Installation Notes –

The Peak Consult Dragon Legacy Loudspeakers

By Roy Gregory

When we write Installation Notes it is for a number of reasons: in some case, it’s because a product demands a particular approach, particular care or particular tools and handling. In other cases it is because the whole procedure is novel or just plain different. Sometimes it simply reflects the impression that a product left on us – because it was especially demanding, especially easy or just especially well thought through. But in each and every case, the purpose of the piece goes beyond pointing out possible shortcuts or risks to potential owners. In many cases, the tools and techniques, the lessons and observations have wider, more general applications. In this case in particular, the article is both about the Peak Consult Dragon Legacy as a product – and the challenge presented by transporting, installing and optimising any single piece speaker this big, this heavy and this ambitious. But it’s also about the steep learning curve a product like this imposes on its manufacturer.

At 225kg each, there’s no escaping the fact that the Dragon Legacy is going to present a physical challenge – a challenge only surpassed by even bigger single cabinet speakers like its predecessor, the Dragon Legend – a behemoth that weighs in at almost 400Kgs each! Such a challenge demands a carefully considered response to each physical and mechanical issue it presents. The problem is that sometimes those issues only emerge after the fact, once the speaker is already released into the wild.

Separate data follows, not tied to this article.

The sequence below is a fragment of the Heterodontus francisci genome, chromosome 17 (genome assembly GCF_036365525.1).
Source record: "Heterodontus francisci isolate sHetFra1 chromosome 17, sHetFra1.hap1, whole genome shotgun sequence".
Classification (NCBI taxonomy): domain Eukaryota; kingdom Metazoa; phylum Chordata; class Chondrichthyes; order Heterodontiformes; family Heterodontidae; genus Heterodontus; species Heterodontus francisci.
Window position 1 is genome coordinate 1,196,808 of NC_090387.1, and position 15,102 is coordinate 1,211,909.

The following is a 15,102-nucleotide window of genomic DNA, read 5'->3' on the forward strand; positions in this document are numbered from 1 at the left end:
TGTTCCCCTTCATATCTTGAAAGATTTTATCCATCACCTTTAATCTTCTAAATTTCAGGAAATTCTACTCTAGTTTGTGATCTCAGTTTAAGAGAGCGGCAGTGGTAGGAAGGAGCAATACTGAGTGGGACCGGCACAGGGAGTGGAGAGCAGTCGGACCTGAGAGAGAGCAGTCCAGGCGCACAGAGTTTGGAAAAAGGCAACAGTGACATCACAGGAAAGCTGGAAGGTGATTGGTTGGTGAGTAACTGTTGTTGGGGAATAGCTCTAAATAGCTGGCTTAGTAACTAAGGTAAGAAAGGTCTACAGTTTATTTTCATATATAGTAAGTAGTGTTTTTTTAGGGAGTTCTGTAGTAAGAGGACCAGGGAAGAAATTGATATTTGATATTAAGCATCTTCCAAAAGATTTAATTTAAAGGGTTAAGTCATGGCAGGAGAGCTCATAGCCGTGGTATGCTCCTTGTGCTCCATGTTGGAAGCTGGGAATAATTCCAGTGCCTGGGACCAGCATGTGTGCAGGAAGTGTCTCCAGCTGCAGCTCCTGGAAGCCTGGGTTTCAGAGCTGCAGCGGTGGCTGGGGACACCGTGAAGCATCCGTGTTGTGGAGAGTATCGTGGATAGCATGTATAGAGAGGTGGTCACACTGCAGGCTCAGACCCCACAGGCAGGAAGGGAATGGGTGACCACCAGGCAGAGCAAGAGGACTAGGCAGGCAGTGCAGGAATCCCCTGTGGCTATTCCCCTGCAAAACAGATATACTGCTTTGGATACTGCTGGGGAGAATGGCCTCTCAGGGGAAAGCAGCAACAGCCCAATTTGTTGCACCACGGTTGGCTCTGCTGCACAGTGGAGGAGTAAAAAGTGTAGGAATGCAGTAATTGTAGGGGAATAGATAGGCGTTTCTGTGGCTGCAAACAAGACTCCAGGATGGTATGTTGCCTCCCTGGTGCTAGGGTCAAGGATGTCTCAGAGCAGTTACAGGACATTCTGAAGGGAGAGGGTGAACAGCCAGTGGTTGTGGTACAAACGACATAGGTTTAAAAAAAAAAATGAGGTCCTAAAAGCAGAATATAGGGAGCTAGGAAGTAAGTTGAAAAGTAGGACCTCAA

This story starts – like every other installation – with the arrival of the speakers, dropped off by a large truck equipped with a tail lift. A nicely constructed, heavy-duty plywood crate – one that doesn’t embed splinters in any passing naked flesh – protects each speaker in transit. Although the crates arrived strapped to a double height pallet, each one is equipped with six large diameter, rubber wheeled casters. With a little help from the driver, I was able to free the crates from their pallet and, once stood in the road on their own wheels, I was able to move them into the un/loading area outside the main listening room single-handed. Okay, so I have the benefit of roll-in access, but it does indicate that in this case the crates and casters are actually fit for purpose: believe me – it ain’t necessarily so!

Once inside, I was even able to remove the top from each crate and unwrap the polythene cocoon sufficiently to access the base of the speaker. A third, smaller crate contained the feet and outriggers, apparently repurposed from the smaller models in the range – which helps explain the six-footed arrangement. As always, the pictures are worth (at least) a thousand words and demonstrate clearly the way in which Peak has been able to use three out-rigger beams to support the six feet in an unusual configuration you’d never dream was in place when viewed from above. However, as neat a solution as this might be from a manufacturing perspective, as we shall see, it’s not without its issues.